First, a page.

Verbs are a vital part of language as they describe actions or states of being. In English, verbs have several different forms depending on the tense, aspect, and mood of the sentence. Understanding verb forms is important in order to communicate effectively in both spoken and written language.

Types of Verbs

There are several types of verbs that you should be familiar with:

Action Verbs – An action verb is a word that expresses physical or mental action. Examples include run, jump, think, and believe.

Helping Verbs – A helping verb is a word that is used to help the main verb in a sentence. Examples include am, is, are, was, were, has, have, and had.

Linking Verbs – A linking verb is a word that connects the subject of a sentence to a noun, adjective, or pronoun that describes it. Examples include is, am, are, was, were, seem, appear, and become.

Modal Verbs – A modal verb is a type of helping verb that expresses possibility, ability, permission, or obligation. Examples include can, could, may, might, must, shall, should, will, and would.

Usage of Verbs

Verbs are essential in constructing meaningful sentences. They convey actions, thoughts, and feelings. Verbs can be used in different ways to form different types of sentences.

Here are some examples:

  1. Action Verb – I am running.
  2. Helping Verb – She has been studying.
  3. Linking Verb – He seems happy.
  4. Modal Verb – I should study for the test.

Practice Exercise

Now that you have learned about the different types of verbs and their usage, let’s try a practice exercise.


The tense of a verb tells us when the action took place. In English, there are three main tenses: present, past, and future.

Present Tense The present tense describes an action that is happening now or a state of being that is currently true. In the present tense, verbs typically end in -s or -es for the third person singular.


  • I walk to school every day.
  • He studies hard for his exams.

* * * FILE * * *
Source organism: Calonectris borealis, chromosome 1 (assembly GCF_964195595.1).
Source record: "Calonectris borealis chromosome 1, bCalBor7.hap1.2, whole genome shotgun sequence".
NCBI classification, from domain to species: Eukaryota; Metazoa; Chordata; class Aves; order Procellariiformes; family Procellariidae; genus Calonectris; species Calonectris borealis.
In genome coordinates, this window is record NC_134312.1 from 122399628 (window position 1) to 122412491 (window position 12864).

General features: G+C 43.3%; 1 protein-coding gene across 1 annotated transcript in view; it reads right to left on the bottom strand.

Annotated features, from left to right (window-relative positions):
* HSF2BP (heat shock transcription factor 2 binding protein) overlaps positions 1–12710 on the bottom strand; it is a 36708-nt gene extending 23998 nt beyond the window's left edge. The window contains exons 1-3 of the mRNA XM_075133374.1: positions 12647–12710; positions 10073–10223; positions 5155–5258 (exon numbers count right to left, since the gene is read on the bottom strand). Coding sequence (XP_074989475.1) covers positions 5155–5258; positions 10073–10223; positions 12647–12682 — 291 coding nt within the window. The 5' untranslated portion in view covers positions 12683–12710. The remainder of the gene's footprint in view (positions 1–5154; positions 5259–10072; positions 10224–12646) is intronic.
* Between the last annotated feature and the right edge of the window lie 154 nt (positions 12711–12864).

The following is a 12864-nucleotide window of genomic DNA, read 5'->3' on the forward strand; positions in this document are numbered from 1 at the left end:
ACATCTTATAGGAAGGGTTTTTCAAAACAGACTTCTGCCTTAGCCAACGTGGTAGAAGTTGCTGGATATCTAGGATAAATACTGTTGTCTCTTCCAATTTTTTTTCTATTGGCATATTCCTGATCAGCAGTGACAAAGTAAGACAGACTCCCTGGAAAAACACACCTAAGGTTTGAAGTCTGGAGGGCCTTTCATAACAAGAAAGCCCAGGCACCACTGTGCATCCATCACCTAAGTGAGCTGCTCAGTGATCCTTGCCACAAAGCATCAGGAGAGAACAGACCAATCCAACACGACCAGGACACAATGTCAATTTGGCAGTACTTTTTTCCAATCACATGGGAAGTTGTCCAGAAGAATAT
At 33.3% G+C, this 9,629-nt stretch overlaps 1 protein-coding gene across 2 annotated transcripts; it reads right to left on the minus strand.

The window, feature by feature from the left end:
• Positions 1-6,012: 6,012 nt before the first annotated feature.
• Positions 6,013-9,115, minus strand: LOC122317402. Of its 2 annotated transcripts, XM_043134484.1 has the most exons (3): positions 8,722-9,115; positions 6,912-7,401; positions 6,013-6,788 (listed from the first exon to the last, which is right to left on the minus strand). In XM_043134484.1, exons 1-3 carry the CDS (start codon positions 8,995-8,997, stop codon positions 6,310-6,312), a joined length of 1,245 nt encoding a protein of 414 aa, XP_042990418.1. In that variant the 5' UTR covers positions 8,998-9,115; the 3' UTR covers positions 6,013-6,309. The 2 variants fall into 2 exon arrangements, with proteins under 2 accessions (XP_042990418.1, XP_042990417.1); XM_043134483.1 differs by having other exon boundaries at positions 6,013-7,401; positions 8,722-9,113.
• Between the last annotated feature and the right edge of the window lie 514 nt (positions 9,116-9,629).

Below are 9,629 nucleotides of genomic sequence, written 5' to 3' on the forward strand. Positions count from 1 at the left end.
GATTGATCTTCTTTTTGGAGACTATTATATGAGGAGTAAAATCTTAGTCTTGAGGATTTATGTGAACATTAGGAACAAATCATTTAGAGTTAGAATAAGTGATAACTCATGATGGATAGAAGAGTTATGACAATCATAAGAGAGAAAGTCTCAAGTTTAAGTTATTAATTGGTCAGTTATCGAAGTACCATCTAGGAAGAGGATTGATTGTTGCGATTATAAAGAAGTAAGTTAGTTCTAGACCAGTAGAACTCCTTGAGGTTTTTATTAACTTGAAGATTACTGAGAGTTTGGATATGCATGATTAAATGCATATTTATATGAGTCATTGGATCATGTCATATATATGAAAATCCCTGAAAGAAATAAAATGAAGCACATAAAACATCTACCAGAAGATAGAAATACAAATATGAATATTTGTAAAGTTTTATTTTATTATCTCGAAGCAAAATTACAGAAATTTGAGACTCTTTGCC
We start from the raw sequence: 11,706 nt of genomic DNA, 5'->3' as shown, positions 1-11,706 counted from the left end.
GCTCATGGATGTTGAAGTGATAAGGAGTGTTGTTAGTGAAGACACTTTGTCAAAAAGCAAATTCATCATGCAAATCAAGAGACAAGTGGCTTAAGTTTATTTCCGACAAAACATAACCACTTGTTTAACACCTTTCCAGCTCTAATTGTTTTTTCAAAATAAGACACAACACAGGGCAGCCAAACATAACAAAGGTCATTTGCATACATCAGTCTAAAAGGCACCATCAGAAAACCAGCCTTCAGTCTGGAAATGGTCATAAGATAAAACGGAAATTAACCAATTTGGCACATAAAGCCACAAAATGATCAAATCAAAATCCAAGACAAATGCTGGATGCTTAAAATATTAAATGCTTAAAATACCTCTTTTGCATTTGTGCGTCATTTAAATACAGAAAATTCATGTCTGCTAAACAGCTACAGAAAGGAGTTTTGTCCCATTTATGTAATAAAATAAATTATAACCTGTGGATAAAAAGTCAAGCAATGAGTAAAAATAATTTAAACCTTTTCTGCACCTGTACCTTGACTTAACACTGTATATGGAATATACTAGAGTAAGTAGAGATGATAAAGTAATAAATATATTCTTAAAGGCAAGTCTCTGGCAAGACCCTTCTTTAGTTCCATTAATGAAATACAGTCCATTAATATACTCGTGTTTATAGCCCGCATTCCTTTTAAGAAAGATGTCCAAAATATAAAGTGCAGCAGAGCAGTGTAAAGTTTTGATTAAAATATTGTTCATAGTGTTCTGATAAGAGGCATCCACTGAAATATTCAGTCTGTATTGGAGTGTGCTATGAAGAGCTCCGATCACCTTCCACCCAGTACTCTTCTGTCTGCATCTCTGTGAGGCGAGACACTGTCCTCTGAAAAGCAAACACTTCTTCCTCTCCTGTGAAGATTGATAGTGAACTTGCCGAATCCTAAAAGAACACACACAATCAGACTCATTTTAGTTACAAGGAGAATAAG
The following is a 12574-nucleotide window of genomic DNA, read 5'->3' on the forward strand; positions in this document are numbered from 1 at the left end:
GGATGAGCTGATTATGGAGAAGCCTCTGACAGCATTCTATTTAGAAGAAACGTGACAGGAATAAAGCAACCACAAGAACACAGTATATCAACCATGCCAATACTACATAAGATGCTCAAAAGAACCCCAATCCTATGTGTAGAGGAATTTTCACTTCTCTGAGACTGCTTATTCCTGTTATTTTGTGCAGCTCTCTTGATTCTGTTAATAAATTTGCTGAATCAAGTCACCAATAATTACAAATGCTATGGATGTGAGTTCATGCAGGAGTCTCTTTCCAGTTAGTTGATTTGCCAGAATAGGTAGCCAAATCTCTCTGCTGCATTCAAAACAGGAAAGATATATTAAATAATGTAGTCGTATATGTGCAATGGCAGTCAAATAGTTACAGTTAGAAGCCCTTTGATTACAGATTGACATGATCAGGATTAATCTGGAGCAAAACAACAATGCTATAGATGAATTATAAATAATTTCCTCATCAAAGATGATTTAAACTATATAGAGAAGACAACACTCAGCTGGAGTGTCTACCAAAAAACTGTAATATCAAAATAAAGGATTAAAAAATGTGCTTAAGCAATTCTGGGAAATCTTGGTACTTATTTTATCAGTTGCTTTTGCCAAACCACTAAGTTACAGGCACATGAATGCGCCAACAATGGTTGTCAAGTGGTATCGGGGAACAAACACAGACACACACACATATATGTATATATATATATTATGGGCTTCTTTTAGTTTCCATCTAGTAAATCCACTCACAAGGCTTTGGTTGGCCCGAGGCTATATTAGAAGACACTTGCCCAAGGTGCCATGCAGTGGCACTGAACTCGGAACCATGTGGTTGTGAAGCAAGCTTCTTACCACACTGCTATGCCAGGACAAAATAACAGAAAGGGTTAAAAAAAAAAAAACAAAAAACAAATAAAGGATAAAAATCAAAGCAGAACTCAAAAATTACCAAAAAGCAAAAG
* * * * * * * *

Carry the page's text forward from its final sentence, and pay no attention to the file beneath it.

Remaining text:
• She watches TV in the evening.

Past Tense

The past tense describes an action that has already happened. In the past tense, regular verbs typically end in -ed, while irregular verbs have a unique form.


  • I walked to school yesterday.
  • He studied hard for his exams last week.
  • She watched TV last night.

Future Tense

The future tense describes an action that will happen in the future. In the future tense, we use the auxiliary verb “will” or “shall” to show future time.


  • I will walk to school tomorrow.
  • He will study hard for his exams next week.
  • She will watch TV later.


The aspect of a verb describes the way in which the action is or was carried out. In English, there are two main aspects: simple and progressive.

Simple Aspect

The simple aspect describes a completed or habitual action. In the simple aspect, the verb is in its base form or past participle form.


  • I eat breakfast every morning. (present simple)
  • She wrote a book last year. (past simple)
  • They have visited Japan twice. (present perfect)

Progressive Aspect

The progressive aspect describes an action that is ongoing or in progress. In the progressive aspect, we use a form of the verb “be” and the present participle (-ing form) of the main verb.


  • I am eating breakfast right now. (present progressive)
  • She was writing a book when I called her. (past progressive)
  • They have been visiting Japan for two weeks. (present perfect progressive)


The mood of a verb expresses the attitude or feeling of the speaker toward the action or state of being. In English, there are three main moods: indicative, imperative, and subjunctive.

Indicative Mood

The indicative mood is used to make statements or ask questions.


  • She sings beautifully. (statement)
  • Do you like ice cream? (question)

Imperative Mood

The imperative mood is used to give commands or make requests.


  • Please pass the salt. (request)
  • Be quiet! (command)

Subjunctive Mood

The subjunctive mood is used to express hypothetical or unlikely situations, wishes, or suggestions.


  • If I were you, I would study harder. (hypothetical situation)
  • She requested that he leave immediately. (suggestion)
  • I wish I had more time. (wish)

In conclusion, understanding verb forms is important for effective communication in English. By knowing the different tenses, aspects, and moods of verbs, we can accurately convey the meaning of our thoughts and ideas.

Identify the type of verb in the following sentences:

  1. He is singing a song.
  2. We will go to the beach tomorrow.
  3. She seems tired.
  4. They could have won the game.


  1. Helping Verb – is, Action Verb – singing
  2. Modal Verb – will, Action Verb – go
  3. Linking Verb – seems, Adjective – tired
  4. Modal Verb – could, Helping Verb – have, Action Verb – won

Verbs are essential in conveying meaning in sentences. By understanding the different types of verbs and their usage, you can create effective and grammatically correct sentences. The appropriate type of verb in the correct tense and mood to accurately convey your thoughts and ideas.

Parts of Speech